Chunyu Ann Duan is a systems neuroscientist interested in understanding how complex neural dynamics produce cognitive behaviors on the circuit level. She is currently a postdoctoral fellow in Ninglong Xu’s lab at the Institute of Neuroscience, Chinese Academy of Sciences. After attending Furman University on a full scholarship and graduating summa cum laude in 2010, she went on to perform her Ph.D. work in neuroscience with Carlos Brody at Princeton University, supported by an HHMI International Student Research Fellowship. During her thesis, Duan developed a novel, rapid task-switching behavior in the rat to study executive control using recording and inactivation techniques. Contrary to the expected cortical control hypothesis, she found a more distributed network underlying flexible task switching and working memory, including the prefrontal cortex and the midbrain superior colliculus (SC). The surprising result that a reptilian brain region such as the SC plays an essential role in executive control demands an updated model of cortico-subcortical interaction during decision-making. It has also inspired Duan’s long-term career goal: to understand how interconnected neural populations work together to generate cognition. For her postdoc, Dr. Duan will combine sophisticated rodent behavior with pathway-specific microscopy and perturbation methods to conduct functional dissection of different cortico-subcortical loops during decision formation and maintenance.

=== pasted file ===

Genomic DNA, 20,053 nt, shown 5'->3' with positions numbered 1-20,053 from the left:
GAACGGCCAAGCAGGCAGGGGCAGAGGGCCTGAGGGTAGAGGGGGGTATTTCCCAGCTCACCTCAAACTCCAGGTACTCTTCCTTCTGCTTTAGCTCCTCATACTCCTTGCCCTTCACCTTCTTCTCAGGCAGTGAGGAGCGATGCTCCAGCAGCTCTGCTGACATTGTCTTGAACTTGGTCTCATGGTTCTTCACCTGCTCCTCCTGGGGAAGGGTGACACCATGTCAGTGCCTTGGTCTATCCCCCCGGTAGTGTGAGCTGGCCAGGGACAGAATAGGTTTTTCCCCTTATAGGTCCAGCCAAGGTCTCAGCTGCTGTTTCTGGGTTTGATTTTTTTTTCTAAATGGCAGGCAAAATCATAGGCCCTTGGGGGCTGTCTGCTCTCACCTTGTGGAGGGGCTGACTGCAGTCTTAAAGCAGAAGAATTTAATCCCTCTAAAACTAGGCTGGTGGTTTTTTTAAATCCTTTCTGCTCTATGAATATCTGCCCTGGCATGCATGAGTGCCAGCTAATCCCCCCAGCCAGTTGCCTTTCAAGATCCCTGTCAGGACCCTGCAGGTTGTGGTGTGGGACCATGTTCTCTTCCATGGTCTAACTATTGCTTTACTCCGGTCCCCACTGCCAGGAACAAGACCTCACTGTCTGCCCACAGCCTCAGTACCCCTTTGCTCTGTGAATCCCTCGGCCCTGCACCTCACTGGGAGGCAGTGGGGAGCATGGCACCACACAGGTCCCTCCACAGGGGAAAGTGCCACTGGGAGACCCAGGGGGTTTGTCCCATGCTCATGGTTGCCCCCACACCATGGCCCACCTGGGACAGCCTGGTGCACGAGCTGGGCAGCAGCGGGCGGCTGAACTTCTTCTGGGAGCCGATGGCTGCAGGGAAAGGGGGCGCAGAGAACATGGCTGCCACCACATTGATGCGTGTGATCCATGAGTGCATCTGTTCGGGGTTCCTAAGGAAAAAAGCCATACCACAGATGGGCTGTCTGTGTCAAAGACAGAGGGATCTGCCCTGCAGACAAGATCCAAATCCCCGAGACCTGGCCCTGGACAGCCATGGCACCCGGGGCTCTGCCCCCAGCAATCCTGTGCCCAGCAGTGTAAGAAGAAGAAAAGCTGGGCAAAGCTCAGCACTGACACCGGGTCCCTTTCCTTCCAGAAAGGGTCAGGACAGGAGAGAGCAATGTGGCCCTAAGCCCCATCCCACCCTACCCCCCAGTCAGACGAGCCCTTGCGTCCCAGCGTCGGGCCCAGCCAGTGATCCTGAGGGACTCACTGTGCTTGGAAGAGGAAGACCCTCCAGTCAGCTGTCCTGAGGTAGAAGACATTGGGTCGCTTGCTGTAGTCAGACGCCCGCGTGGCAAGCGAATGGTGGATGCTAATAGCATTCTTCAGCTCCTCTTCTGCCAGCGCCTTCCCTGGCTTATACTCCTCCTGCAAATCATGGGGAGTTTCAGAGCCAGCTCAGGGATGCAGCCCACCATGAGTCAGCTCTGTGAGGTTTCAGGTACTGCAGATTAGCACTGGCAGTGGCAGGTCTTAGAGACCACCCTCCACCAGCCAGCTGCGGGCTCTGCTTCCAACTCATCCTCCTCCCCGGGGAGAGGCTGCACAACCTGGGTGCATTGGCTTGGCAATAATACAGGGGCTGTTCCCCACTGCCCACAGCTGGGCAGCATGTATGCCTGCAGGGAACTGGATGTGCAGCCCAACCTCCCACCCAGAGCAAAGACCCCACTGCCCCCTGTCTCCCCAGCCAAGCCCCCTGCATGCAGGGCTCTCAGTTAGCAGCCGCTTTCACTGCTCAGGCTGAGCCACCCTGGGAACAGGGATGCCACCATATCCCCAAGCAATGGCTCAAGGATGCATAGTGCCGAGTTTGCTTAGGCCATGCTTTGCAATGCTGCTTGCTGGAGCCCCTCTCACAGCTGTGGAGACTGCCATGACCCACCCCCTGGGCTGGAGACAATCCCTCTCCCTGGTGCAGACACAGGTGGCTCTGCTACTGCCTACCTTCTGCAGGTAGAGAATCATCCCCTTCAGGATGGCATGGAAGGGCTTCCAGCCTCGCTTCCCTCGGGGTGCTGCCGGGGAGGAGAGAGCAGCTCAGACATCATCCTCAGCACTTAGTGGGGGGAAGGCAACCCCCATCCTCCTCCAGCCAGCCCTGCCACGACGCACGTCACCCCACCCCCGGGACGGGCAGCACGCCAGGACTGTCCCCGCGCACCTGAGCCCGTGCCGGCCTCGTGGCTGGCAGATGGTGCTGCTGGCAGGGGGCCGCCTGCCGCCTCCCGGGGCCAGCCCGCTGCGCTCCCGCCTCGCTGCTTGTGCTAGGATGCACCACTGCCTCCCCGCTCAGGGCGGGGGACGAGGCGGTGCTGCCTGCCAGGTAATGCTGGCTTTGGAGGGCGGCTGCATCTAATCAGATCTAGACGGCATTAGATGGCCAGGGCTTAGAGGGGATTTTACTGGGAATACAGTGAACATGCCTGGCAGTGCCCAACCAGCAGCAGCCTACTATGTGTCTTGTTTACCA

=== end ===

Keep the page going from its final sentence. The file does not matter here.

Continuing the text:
Project: “Imaging cortico-subcortical circuits during perceptual decision making”
Making decisions based on sensory information is a fundamental function of the brain. Much of the time, an animal takes in sensory information, such as sights, smells and sounds, then makes a decision based on that input. However, in some cases, an animal must act on that sensory information at a later time. A present decision that relies on past sensory information requires a simple form of short-term memory. How the brain maintains this memory in the timespan between decision and action is unknown. This project proposes to study this fundamental form of memory in mice during a task in which the animals must act based on prior sensory information. In this task, the mouse will listen to one of two types of auditory stimuli, and then, depending on the identity of the sound, it has to decide which water spout — left or right — from which to drink. The twist is that the animals have to wait up to a few seconds between hearing the sound and taking a drink, which presumably requires maintaining a memory of the motor plan. To understand how this works in the brain, the researchers have developed an experimental setup to observe and manipulate the neural activity in multiple areas of the mouse’s brain. Previous work has suggested that a part of the brain called the ‘secondary motor cortex,’ or M2, is important for memory-guided decisions. But M2 isn’t the whole story. Many other brain regions connected to M2 seem to contribute to the decision, including areas such as the superior colliculus, or SC. In this work, the researchers plan to selectively manipulate the activity of regions such as M2 and SC to reveal how the interaction between these areas forms the basis of the decision, rather than any single brain region alone. More broadly, this work will not only advance our understanding of memory-guided decision-making, it will also make fundamental contributions to how brain regions work together to guide cognitive behaviors.